While I agree with the comments on my previous blog that beauty comes from within, few of us live as if we believe it, It IS hard to believe in our society which puts so much emphasis on appearances. We not only assess our physical attributes and especially our weight almost constantly, most of us stuff our closets and drawers with far more clothe than we need and many times with lots of clothes we don't even wear.
Today's NYTimes had a long article about two groups of people trying a new approach. One group has been "dieting" since last September. Approximately 150 women and a couple of men, agreed to go on an "Apparel Diet" and not purchase any new shoes or underwear for a year. I could easily go on that diet. I used to purchase new underwear any time I saw a good price, not because I have an underwear "thing" but because I didn't want to be forced to do laundry just because I ran out of underwear. So I have a drawer well stuffed with underwear and always have other reasons to do laundry before the drawer is empty. Also I have plenty of shoes. But I admit to giving thought to the end of the summer sales as my black sandals are badly scrufed and need to be replaced. This seems a reason for probable purchase.
Another group called Six Items or Less [sixitemsorless.com -- if you want to join or read their statements] have decided to wear only six items which are already in their wardrobe [not counting shoes and underwear] for an entire month, no matter what kind of events they attend. They are discovering that, although occasionally they might feel inappropriately attired, no one really notices or seems to care what they're wearing. I think this is true. We go on and on about "nothing to wear" when, of course, we have plenty to wear we just want something that will make us feel beautiful or at least invitingly attractive for wherever we're going. As these people reported, it really doesn't matter. Try it, you'll see for yourself.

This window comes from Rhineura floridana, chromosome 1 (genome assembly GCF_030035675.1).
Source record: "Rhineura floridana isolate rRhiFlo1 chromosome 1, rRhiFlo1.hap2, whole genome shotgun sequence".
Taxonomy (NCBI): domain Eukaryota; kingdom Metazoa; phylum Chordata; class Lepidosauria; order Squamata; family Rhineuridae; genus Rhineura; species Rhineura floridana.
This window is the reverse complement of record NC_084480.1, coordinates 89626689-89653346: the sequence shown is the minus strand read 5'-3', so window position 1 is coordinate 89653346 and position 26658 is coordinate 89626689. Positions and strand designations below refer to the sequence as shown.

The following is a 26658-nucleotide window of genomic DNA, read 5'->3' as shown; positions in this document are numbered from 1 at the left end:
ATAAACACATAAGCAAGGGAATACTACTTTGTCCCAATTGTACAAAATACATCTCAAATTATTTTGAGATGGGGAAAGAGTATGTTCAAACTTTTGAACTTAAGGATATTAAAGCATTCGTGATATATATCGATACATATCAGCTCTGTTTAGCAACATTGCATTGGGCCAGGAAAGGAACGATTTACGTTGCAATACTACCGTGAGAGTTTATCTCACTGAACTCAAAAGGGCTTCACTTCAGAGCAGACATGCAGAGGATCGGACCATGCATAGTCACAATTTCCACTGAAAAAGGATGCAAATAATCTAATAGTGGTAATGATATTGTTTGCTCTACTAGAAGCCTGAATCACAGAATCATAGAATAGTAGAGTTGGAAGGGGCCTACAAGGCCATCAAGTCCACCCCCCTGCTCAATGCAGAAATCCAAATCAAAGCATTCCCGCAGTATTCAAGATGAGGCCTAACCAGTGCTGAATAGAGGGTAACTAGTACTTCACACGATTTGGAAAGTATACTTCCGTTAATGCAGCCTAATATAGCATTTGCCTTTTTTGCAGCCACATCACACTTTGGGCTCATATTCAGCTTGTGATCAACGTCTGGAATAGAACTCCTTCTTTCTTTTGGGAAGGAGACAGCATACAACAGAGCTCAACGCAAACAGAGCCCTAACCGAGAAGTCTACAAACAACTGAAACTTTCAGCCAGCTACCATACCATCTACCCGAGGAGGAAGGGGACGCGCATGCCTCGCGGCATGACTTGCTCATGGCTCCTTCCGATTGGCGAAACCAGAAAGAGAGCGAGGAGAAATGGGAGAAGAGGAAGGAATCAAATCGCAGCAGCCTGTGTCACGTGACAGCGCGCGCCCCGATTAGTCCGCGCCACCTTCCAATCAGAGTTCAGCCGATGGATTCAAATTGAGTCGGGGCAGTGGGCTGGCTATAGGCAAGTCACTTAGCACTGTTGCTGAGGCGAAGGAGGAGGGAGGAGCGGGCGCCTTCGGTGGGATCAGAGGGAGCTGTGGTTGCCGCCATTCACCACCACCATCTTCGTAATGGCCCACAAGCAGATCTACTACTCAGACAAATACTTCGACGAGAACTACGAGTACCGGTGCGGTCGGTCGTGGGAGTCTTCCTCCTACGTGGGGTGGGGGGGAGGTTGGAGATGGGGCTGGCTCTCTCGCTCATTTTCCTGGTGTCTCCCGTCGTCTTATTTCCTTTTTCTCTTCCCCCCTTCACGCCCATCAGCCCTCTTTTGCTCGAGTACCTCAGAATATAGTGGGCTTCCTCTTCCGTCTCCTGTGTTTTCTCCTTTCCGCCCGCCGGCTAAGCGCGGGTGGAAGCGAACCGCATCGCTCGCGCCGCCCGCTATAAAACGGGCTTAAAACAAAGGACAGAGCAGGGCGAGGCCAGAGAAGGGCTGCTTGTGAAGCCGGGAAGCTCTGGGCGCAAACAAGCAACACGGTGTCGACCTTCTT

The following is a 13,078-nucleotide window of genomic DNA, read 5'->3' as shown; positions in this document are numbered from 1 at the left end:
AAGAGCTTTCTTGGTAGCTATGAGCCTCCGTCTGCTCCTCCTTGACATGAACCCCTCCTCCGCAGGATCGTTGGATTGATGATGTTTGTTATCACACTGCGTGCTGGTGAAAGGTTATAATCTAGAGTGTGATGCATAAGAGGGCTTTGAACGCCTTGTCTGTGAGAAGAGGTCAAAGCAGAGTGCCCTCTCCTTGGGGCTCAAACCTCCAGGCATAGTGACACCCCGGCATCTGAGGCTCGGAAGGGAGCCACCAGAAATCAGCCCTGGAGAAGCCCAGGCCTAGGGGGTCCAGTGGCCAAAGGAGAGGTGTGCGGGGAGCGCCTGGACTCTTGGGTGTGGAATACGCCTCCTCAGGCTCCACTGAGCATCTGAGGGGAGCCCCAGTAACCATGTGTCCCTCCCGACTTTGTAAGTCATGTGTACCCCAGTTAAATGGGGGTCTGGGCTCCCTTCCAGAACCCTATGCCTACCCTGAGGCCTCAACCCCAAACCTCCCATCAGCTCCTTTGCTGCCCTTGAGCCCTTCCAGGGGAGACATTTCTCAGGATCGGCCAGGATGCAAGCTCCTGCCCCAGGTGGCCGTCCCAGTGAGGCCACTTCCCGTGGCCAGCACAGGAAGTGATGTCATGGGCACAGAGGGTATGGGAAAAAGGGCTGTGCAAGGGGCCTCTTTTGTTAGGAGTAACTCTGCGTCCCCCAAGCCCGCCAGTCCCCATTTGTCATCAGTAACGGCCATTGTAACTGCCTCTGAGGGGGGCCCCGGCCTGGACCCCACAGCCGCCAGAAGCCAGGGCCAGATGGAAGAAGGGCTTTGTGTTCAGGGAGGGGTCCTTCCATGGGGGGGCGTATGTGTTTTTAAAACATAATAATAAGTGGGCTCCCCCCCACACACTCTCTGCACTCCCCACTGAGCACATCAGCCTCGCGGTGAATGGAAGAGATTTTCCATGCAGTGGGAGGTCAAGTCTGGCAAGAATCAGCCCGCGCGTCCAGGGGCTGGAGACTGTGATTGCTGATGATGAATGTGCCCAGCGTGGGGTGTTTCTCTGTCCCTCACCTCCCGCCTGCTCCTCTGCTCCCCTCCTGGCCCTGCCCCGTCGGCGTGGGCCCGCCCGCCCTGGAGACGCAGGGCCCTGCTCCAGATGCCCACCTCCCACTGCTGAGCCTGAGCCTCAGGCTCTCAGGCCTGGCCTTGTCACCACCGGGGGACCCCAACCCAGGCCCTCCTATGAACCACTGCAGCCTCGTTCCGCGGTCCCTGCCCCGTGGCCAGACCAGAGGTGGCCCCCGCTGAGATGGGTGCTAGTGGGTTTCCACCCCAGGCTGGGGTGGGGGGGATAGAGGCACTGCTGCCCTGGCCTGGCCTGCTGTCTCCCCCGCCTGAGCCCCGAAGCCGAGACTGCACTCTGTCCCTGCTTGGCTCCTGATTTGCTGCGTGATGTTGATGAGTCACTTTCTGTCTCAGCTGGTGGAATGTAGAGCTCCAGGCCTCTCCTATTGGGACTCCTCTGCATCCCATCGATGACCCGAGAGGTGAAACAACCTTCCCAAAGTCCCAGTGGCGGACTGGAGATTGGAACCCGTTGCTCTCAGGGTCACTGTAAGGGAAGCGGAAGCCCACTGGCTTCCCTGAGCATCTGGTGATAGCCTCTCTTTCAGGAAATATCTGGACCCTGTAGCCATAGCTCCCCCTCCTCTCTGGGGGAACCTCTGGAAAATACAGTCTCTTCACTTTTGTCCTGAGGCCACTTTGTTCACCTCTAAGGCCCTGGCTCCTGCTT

So we're back to the comments about my previous post -- the beauty isn't on the outside whether it's the body itself or the clothes covering it. We've been fed a tall tale by the apparel industry and we've displaced our feelings of emotional neediness to closet neediness.
But, gee, I do enjoy fabrics of many sorts, designs of many sorts, textures, styles, cuts, embellishment -- mostly I know very well they don't make ME more appealing or attractive but I like them for their own sake. I've convert a part of my love of fabric, pattern, color, texture to quilting. Still I adore clothes -- I have some that are 20 years old and may way them only a time or two a year but can't part with them. No justifications except the sensual pleasure they give me.
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